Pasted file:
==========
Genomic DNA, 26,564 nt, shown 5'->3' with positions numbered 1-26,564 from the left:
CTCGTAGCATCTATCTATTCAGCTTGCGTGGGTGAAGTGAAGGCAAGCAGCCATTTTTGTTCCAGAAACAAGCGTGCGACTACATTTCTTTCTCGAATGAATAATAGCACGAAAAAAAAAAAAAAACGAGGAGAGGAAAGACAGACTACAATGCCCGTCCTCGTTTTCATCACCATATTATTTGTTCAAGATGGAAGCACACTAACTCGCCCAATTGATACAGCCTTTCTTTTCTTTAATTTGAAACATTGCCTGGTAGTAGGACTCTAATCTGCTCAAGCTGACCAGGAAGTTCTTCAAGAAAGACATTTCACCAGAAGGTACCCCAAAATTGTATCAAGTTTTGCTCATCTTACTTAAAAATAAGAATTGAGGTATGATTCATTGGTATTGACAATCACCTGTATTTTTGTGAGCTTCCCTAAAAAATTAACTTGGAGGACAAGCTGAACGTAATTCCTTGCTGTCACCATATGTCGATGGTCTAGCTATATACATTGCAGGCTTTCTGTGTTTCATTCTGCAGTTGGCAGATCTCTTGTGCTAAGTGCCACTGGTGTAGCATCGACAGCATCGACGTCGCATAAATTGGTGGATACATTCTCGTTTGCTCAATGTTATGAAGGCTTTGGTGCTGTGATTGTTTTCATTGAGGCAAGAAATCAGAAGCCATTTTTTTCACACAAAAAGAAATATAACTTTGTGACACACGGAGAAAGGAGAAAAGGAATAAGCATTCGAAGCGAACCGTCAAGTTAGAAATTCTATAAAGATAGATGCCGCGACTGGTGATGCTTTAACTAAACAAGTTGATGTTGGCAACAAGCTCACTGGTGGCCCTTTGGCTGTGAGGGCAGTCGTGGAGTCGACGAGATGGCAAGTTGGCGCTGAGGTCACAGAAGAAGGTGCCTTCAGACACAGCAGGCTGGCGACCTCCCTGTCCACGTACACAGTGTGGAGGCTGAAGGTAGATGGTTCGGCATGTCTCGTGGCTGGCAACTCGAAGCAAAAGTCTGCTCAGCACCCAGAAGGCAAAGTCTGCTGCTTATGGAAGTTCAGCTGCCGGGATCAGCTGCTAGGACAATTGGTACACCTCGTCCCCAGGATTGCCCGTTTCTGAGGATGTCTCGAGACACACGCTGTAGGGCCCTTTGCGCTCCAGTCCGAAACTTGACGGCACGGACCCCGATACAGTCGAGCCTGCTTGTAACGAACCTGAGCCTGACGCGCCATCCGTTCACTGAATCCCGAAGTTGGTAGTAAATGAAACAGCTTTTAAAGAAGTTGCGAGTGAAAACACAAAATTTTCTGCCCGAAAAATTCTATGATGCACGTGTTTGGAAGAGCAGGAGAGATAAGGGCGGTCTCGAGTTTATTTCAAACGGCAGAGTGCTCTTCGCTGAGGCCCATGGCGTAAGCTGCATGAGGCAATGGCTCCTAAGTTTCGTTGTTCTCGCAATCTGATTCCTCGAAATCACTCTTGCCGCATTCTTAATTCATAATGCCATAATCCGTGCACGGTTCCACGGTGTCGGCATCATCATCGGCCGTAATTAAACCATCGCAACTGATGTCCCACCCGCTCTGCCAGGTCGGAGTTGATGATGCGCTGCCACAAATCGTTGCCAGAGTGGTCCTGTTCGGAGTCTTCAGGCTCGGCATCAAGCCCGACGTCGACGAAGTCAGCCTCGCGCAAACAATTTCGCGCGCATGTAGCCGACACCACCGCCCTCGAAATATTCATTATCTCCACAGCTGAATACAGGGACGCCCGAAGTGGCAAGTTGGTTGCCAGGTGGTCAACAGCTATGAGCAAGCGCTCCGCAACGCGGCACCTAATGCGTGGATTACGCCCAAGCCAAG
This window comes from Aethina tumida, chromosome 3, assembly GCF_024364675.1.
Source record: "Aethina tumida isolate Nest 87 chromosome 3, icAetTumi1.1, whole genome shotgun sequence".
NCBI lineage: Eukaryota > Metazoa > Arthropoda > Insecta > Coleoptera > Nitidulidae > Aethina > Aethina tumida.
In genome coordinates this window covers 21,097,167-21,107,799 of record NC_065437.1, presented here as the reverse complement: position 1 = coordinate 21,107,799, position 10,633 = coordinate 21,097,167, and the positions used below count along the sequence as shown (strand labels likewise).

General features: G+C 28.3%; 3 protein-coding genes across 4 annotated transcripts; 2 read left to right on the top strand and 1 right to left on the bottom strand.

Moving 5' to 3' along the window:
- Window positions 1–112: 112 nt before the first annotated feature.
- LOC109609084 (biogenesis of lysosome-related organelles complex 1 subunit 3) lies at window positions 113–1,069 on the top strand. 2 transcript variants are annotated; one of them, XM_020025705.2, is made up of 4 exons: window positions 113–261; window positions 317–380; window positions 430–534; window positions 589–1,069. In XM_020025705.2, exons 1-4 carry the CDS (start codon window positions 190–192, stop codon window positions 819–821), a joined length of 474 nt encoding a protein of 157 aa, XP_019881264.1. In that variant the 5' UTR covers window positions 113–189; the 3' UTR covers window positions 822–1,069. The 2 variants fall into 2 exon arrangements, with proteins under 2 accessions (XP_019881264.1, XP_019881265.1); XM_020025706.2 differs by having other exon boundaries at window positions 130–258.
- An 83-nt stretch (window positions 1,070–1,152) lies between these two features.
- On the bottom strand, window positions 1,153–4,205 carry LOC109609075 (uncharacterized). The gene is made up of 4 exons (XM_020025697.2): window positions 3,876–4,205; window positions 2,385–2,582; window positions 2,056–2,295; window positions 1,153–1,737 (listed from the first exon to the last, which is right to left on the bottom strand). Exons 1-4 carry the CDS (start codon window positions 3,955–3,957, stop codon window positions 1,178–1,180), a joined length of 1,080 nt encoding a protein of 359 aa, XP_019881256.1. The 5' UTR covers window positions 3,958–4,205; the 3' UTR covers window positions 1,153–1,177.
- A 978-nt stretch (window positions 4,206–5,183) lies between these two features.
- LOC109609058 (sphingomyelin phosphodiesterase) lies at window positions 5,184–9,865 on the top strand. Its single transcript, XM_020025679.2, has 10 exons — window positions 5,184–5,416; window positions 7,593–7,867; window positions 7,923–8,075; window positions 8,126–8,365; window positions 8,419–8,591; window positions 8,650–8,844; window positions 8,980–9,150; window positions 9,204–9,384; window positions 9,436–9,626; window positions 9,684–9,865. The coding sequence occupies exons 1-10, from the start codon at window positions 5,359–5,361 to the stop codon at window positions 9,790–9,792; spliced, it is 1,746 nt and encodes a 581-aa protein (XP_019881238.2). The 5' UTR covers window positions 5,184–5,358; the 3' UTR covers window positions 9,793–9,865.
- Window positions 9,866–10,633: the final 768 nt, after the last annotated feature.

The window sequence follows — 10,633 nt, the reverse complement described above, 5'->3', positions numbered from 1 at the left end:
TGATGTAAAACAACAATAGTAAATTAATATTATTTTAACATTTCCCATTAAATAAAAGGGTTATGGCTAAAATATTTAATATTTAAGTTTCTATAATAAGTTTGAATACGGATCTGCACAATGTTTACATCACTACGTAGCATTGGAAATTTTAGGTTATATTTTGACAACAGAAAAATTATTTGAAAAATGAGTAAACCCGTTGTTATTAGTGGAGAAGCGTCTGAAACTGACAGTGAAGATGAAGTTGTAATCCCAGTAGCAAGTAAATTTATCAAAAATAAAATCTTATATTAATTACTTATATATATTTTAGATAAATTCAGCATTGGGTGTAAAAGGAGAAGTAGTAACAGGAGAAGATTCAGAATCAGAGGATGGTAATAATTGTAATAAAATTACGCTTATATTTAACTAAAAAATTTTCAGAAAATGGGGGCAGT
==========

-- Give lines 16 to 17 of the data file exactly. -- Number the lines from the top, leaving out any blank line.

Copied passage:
The window sequence follows — 10,633 nt, the reverse complement described above, 5'->3', positions numbered from 1 at the left end:
TGATGTAAAACAACAATAGTAAATTAATATTATTTTAACATTTCCCATTAAATAAAAGGGTTATGGCTAAAATATTTAATATTTAAGTTTCTATAATAAGTTTGAATACGGATCTGCACAATGTTTACATCACTACGTAGCATTGGAAATTTTAGGTTATATTTTGACAACAGAAAAATTATTTGAAAAATGAGTAAACCCGTTGTTATTAGTGGAGAAGCGTCTGAAACTGACAGTGAAGATGAAGTTGTAATCCCAGTAGCAAGTAAATTTATCAAAAATAAAATCTTATATTAATTACTTATATATATTTTAGATAAATTCAGCATTGGGTGTAAAAGGAGAAGTAGTAACAGGAGAAGATTCAGAATCAGAGGATGGTAATAATTGTAATAAAATTACGCTTATATTTAACTAAAAAATTTTCAGAAAATGGGGGCAGT